Actuator 56 operates to depress contact button 60 of switch 58 as the trigger mechanism 30 shifts or changes orientation from the Locked-off state to the On state. Preferably trigger 32 is mounted to housing 12 at pivot point 62. Thereby actuator 56 can pivotally move about pivot point 62 disposed between the actuator 56 and the first engagement surface 40. As a result, switch 58 may be disposed in handle 20 remote from the first engagement surface 40, as shown in FIGS. 3-7,
As further shown in FIGS. 2-7 and as representatively illustrated by FIG. 3, trigger mechanism 30 further includes a lock button 34 mounted relative to housing 12 and shiftable transversely between a Button-off position (as more fully discussed below in association with FIG. 3) and a Button-on position (as more fully discussed below in association with FIGS. 4-7). The transverse movement of the lock button 34 may also be described as being shiftable along an axis transverse to the movement of trigger 32. In a preferred embodiment, the lock button 34 may move within a guide or cavity 64 formed in housing 12. Both trigger 32 and lock button 34 are preferably formed of an injection molded plastic.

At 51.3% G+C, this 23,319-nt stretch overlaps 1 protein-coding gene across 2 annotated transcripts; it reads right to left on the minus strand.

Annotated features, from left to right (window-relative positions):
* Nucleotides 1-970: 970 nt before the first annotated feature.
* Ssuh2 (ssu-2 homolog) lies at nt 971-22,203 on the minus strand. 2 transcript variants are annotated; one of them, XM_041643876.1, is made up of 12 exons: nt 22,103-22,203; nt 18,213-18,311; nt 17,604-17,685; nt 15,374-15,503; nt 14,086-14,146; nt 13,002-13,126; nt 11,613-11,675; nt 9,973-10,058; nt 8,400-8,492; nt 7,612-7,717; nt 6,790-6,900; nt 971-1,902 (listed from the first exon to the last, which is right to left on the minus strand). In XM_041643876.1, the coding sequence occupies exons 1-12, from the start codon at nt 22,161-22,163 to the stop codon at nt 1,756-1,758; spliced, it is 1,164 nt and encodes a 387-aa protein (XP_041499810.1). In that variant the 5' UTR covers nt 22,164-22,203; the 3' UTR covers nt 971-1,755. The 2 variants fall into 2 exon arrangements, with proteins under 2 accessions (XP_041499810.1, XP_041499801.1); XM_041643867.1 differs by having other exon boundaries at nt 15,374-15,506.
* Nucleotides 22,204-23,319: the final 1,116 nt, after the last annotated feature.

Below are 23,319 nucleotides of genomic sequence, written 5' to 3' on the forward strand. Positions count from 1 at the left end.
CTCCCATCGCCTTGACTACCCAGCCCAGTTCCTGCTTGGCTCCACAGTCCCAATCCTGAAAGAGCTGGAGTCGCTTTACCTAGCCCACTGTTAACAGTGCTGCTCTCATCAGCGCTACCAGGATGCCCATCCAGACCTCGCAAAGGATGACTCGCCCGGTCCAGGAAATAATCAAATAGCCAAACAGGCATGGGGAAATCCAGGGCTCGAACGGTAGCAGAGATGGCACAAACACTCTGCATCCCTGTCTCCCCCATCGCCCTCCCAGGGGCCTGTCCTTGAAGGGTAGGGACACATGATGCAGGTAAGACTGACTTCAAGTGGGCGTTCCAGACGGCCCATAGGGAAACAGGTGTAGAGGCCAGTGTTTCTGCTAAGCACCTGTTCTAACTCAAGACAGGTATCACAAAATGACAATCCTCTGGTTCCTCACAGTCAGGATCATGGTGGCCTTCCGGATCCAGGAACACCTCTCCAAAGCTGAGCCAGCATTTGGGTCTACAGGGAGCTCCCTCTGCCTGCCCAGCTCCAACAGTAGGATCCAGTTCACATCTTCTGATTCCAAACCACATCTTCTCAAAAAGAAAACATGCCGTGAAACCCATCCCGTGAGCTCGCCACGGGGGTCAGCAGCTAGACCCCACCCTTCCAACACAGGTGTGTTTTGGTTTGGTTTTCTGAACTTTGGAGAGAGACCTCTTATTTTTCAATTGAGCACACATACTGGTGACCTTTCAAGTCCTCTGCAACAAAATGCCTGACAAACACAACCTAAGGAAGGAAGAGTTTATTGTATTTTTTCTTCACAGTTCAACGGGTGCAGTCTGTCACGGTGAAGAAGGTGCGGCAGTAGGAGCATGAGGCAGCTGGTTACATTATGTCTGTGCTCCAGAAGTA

Lock button 34 includes a second engagement surface 74 projecting from the housing 12 for actuation or engagement by the operator as illustrated in FIGS. 3-7. Because lock button 34 is intended to be actuated by the thumb of the operator under normal conditions, second engagement surface 74 is ribbed in order to provide traction for the operator. Lock button 34 also has a second abutment member 66 which cooperates with the first abutment member 54 of the trigger 32. In a preferred embodiment, one of either the first abutment member 54 or the second abutment member 66 is a stepped portion or area 67. Stepped portion 67 more particularly has a high region 68 and a low region 70. Lock button 34 further includes a second latch portion 72 which cooperates with the first latch portion 52 of the trigger 32 and is also in the shape of a j-hook.
As previously mentioned and as illustrated in FIGS. 3-7, trigger mechanism 30 includes a latch return spring 36 and a lock button return spring 38. Each spring 36 and 38 is metallic and is mounted on or to trigger 32. Each spring 36 and 38 may either be discrete elements or integral to trigger 32 or trigger mechanism 30. Latch return spring 36 is a metallic coil or torsion spring mounted to trigger 32. In the embodiment shown, latch return spring 36 is mounted to trigger 32 at a first boss 76 which is appropriately sized to fit the coil diameter of latch return spring 36. In another embodiment, latch return spring 36 may be mounted by molding it into trigger 32 or trigger mechanism 30. It should be appreciated that latch return spring 36 may also be mounted to the housing 12 without departing from the spirit of the invention. Latch return spring 36 biases latch arm 50 and first latch portion 52 forward and away from the second latch portion 72 when the trigger mechanism 30 is in the Locked-off state.